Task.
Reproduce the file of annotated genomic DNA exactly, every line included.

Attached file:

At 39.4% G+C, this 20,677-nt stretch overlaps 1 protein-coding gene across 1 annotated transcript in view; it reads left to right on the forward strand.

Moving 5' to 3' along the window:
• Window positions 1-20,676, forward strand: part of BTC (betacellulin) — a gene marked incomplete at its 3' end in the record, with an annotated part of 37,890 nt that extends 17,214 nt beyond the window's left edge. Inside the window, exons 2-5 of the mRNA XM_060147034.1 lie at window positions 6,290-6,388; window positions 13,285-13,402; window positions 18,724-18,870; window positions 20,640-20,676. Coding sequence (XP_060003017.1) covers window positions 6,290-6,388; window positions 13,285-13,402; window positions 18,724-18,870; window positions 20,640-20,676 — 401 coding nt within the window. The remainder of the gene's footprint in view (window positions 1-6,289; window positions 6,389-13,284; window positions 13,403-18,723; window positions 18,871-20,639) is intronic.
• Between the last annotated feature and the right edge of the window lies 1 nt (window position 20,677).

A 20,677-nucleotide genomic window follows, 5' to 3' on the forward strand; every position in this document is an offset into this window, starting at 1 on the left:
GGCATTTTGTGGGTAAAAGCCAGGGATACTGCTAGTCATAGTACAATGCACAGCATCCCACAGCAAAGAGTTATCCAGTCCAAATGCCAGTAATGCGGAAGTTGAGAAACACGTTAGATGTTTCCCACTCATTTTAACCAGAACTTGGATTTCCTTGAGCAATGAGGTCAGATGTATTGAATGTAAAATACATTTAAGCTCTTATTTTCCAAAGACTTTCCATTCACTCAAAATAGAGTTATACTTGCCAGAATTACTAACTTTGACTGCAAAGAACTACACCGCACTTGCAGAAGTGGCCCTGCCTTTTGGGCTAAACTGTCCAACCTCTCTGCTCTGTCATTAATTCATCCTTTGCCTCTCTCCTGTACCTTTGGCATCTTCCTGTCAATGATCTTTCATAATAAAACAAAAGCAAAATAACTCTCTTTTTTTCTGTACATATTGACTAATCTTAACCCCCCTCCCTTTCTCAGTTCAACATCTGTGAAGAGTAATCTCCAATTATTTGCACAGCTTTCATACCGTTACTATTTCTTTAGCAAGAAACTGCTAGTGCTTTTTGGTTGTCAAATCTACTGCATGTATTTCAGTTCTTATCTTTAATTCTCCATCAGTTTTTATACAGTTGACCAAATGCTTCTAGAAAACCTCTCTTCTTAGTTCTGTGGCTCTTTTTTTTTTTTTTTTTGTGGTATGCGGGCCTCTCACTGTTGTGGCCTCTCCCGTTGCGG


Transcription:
At 39.4% G+C, this 20,677-nt stretch overlaps 1 protein-coding gene across 1 annotated transcript in view; it reads left to right on the forward strand.

Moving 5' to 3' along the window:
• Window positions 1-20,676, forward strand: part of BTC (betacellulin) — a gene marked incomplete at its 3' end in the record, with an annotated part of 37,890 nt that extends 17,214 nt beyond the window's left edge. Inside the window, exons 2-5 of the mRNA XM_060147034.1 lie at window positions 6,290-6,388; window positions 13,285-13,402; window positions 18,724-18,870; window positions 20,640-20,676. Coding sequence (XP_060003017.1) covers window positions 6,290-6,388; window positions 13,285-13,402; window positions 18,724-18,870; window positions 20,640-20,676 — 401 coding nt within the window. The remainder of the gene's footprint in view (window positions 1-6,289; window positions 6,389-13,284; window positions 13,403-18,723; window positions 18,871-20,639) is intronic.
• Between the last annotated feature and the right edge of the window lies 1 nt (window position 20,677).

A 20,677-nucleotide genomic window follows, 5' to 3' on the forward strand; every position in this document is an offset into this window, starting at 1 on the left:
GGCATTTTGTGGGTAAAAGCCAGGGATACTGCTAGTCATAGTACAATGCACAGCATCCCACAGCAAAGAGTTATCCAGTCCAAATGCCAGTAATGCGGAAGTTGAGAAACACGTTAGATGTTTCCCACTCATTTTAACCAGAACTTGGATTTCCTTGAGCAATGAGGTCAGATGTATTGAATGTAAAATACATTTAAGCTCTTATTTTCCAAAGACTTTCCATTCACTCAAAATAGAGTTATACTTGCCAGAATTACTAACTTTGACTGCAAAGAACTACACCGCACTTGCAGAAGTGGCCCTGCCTTTTGGGCTAAACTGTCCAACCTCTCTGCTCTGTCATTAATTCATCCTTTGCCTCTCTCCTGTACCTTTGGCATCTTCCTGTCAATGATCTTTCATAATAAAACAAAAGCAAAATAACTCTCTTTTTTTCTGTACATATTGACTAATCTTAACCCCCCTCCCTTTCTCAGTTCAACATCTGTGAAGAGTAATCTCCAATTATTTGCACAGCTTTCATACCGTTACTATTTCTTTAGCAAGAAACTGCTAGTGCTTTTTGGTTGTCAAATCTACTGCATGTATTTCAGTTCTTATCTTTAATTCTCCATCAGTTTTTATACAGTTGACCAAATGCTTCTAGAAAACCTCTCTTCTTAGTTCTGTGGCTCTTTTTTTTTTTTTTTTTGTGGTATGCGGGCCTCTCACTGTTGTGGCCTCTCCCGTTGCGG